SingTel fire: a timely reminder for infocomm infrastructure audits

October 10th, 2013 | by Alfred Siew
SingTel fire: a timely reminder for infocomm infrastructure audits

SingTel workers restoring fibre optic network
(source: SingTel)

In a rather ironic way, the fire that broke out at a SingTel telecom exchange yesterday could not have come at a better time.

This is not meant to rub it in for the thousands of users who have been cut off from broadband, phone and pay-TV services, or the folks who could not pay for stuff electronically or draw money from ATM machines.

Indeed, so widespread are the problems this time that there has not been a more pressing need for Singapore’s government regulator to take a closer, tougher look at such critical infocomm infrastructure.

The Infocomm Development Authority (IDA) was just planning to regularly check up on mobile networks run by the Big Three telecom operators in the country.

It had said this last week, as it handed out an unheard-of S$1.5 million fine to M1 for a major disruption to its mobile network in January this year. That outage lasted an unprecedented three days.

Then, a sprinkler had accidentally sprayed water on network equipment during a scheduled upgrade. Ironically, this time with SingTel, the fire could not be contained automatically and the firemen had to be called in.

Though they put the fire out in a quick 20 minutes, the damage to the fragile fibre optic cables – thin strands of glass fibre wrapped in protective rubber coating – had already been done.

SingTel then quickly got more than 100 engineers to work, but the network has now taken more than a day to restore fully. At 7pm today, the company said corporate customers should have everything back working, while others would have to wait until 7am tomorrow morning.

singtel tweet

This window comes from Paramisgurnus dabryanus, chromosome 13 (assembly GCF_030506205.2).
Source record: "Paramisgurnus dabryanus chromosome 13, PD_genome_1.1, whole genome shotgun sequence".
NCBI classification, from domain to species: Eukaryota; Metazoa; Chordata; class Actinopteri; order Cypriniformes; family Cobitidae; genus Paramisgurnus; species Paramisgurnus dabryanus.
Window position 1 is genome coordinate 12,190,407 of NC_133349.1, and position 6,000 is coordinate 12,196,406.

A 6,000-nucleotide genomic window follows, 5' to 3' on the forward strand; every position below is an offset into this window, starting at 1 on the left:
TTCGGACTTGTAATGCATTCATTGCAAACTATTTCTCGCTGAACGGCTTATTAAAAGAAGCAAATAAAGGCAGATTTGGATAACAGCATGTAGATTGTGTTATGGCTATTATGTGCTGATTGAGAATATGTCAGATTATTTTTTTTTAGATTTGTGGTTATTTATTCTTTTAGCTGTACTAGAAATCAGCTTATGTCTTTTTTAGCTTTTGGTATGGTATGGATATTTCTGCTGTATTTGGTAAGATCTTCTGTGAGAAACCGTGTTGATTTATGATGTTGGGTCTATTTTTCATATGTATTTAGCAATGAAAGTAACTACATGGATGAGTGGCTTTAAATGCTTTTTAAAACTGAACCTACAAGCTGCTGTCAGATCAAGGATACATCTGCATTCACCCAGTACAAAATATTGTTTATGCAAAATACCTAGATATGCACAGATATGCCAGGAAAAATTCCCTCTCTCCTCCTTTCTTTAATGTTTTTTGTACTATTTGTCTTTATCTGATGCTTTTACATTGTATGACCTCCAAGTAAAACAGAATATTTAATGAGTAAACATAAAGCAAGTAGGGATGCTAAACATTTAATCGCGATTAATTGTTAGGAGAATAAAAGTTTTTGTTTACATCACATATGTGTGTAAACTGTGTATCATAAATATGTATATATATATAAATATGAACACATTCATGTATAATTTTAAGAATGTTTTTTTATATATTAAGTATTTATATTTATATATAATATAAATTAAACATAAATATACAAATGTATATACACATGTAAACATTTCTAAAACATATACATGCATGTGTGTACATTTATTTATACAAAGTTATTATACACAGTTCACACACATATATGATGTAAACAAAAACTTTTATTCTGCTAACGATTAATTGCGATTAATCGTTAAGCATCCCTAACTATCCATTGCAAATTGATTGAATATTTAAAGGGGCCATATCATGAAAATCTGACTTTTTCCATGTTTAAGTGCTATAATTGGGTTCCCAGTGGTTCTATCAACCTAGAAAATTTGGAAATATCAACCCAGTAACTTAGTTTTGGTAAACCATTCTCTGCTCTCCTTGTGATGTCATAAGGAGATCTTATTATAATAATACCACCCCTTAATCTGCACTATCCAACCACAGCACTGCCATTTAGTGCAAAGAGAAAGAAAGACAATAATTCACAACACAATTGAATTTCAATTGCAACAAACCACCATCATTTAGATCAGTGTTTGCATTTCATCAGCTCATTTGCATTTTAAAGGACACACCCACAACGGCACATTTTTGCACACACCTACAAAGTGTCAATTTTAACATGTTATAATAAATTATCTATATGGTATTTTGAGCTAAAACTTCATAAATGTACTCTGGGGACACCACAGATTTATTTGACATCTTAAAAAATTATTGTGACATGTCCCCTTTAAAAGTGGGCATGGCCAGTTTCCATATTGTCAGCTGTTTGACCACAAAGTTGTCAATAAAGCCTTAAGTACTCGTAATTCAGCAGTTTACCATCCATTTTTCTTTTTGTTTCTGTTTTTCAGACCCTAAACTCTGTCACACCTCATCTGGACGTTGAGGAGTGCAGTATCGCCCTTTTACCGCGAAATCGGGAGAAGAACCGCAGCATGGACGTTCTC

The damage, according to the biggest telco here, had been more extensive than expected. What it would have quietly acknowledged too is that it was lucky only one chamber of the facility carrying the cables was damaged.

Such central offices – there are nine throughout Singapore – also hold critical network equipment for other telcos, such as StarHub, M1 and Viewqwest, which run their own network switches that connect to the fibre optic cables.

If that equipment had been damaged, a lot more users would have been affected. Things would also take a lot longer to get back to normal. It’s like having to re-configure your home router from scratch after the old one had burnt out.

Still, the impact of the latest disruption has been widespread. And coming after several unprecedented outages in the past two years, there are genuine questions now. Just how is resilient Singapore’s critical infocomm infrastructure?

IDA’s call for mobile networks to be made more ready for such outages – and subjected to regular audits – should now be expanded to critical infrastructure like the Bukit Panjang exchange that has been damaged.

If that is already being checked on now, the lessons learnt from this latest outage should make it into a checklist for steps to take for the fastest restoration of services.

Understandably, there are many questions from the public.

What caused the fire? Why didn’t some inert gas, common in many data centres, get released to put out the fire? No answers for now.

That’s still being investigated and it’s fine for now that SingTel and national broadband network operator OpenNet, whose cables were also damaged in the facility, concentrated on getting things back online first before giving a full answer.

Could telcos not make things more resilient by having “redundant” or spare equipment running alongside a live network? That works in, say, having a second hard disk to back up data but might not be as practical in a nationwide network.

Laying a second bunch of cables on alternative routes, not to mention running a second set of network gear in standby, would more than double the cost – easily in the millions of dollars – to everyone connected islandwide. Would users want to pay for that additional cost?

In all well-run networks, there is already some sort of redundancy built in. One of the first things telcos do when a cable is cut accidentally, for example, is to re-route some of the most important data, say, to ATM machines, via alternative routes. Other users may take a while more to get online, as the damaged cables are patched back.

Ultimately, the response to this setback has to be a considered, effective one. Are these disruptions of late all separate incidents, or is there a common thread, a root cause that points to a systemic issue? Is this down to a lack of preparedness? Or, complacency in maintenance?

The solution may have to be more than fines, even if a telco is at fault. The IDA and telcos here will have to ramp up regular, tougher audits to ensure that Singapore’s fast, affordable telecom services are just as reliable. Recently, that reputation has been tarnished.

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